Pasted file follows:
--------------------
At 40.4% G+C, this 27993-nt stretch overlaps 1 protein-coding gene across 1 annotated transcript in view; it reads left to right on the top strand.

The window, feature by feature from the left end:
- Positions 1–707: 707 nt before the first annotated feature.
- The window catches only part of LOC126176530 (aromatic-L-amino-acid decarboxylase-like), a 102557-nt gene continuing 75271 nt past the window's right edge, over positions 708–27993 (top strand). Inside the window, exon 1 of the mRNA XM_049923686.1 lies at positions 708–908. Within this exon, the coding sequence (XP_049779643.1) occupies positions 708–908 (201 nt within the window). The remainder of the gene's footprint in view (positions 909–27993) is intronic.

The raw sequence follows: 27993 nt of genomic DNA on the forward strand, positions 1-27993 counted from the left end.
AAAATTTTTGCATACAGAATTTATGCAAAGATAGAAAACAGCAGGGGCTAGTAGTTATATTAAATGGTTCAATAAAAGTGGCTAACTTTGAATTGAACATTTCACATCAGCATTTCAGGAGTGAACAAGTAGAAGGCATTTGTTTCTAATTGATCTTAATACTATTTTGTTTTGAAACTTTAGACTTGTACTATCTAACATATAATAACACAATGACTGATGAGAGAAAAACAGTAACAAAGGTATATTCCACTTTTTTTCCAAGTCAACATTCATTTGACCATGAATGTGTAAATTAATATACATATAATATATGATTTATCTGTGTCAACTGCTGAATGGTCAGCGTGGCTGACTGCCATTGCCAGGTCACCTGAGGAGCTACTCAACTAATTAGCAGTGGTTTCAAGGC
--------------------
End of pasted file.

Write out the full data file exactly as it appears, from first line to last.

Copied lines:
At 40.4% G+C, this 27993-nt stretch overlaps 1 protein-coding gene across 1 annotated transcript in view; it reads left to right on the top strand.

The window, feature by feature from the left end:
- Positions 1–707: 707 nt before the first annotated feature.
- The window catches only part of LOC126176530 (aromatic-L-amino-acid decarboxylase-like), a 102557-nt gene continuing 75271 nt past the window's right edge, over positions 708–27993 (top strand). Inside the window, exon 1 of the mRNA XM_049923686.1 lies at positions 708–908. Within this exon, the coding sequence (XP_049779643.1) occupies positions 708–908 (201 nt within the window). The remainder of the gene's footprint in view (positions 909–27993) is intronic.

The raw sequence follows: 27993 nt of genomic DNA on the forward strand, positions 1-27993 counted from the left end.
AAAATTTTTGCATACAGAATTTATGCAAAGATAGAAAACAGCAGGGGCTAGTAGTTATATTAAATGGTTCAATAAAAGTGGCTAACTTTGAATTGAACATTTCACATCAGCATTTCAGGAGTGAACAAGTAGAAGGCATTTGTTTCTAATTGATCTTAATACTATTTTGTTTTGAAACTTTAGACTTGTACTATCTAACATATAATAACACAATGACTGATGAGAGAAAAACAGTAACAAAGGTATATTCCACTTTTTTTCCAAGTCAACATTCATTTGACCATGAATGTGTAAATTAATATACATATAATATATGATTTATCTGTGTCAACTGCTGAATGGTCAGCGTGGCTGACTGCCATTGCCAGGTCACCTGAGGAGCTACTCAACTAATTAGCAGTGGTTTCAAGGC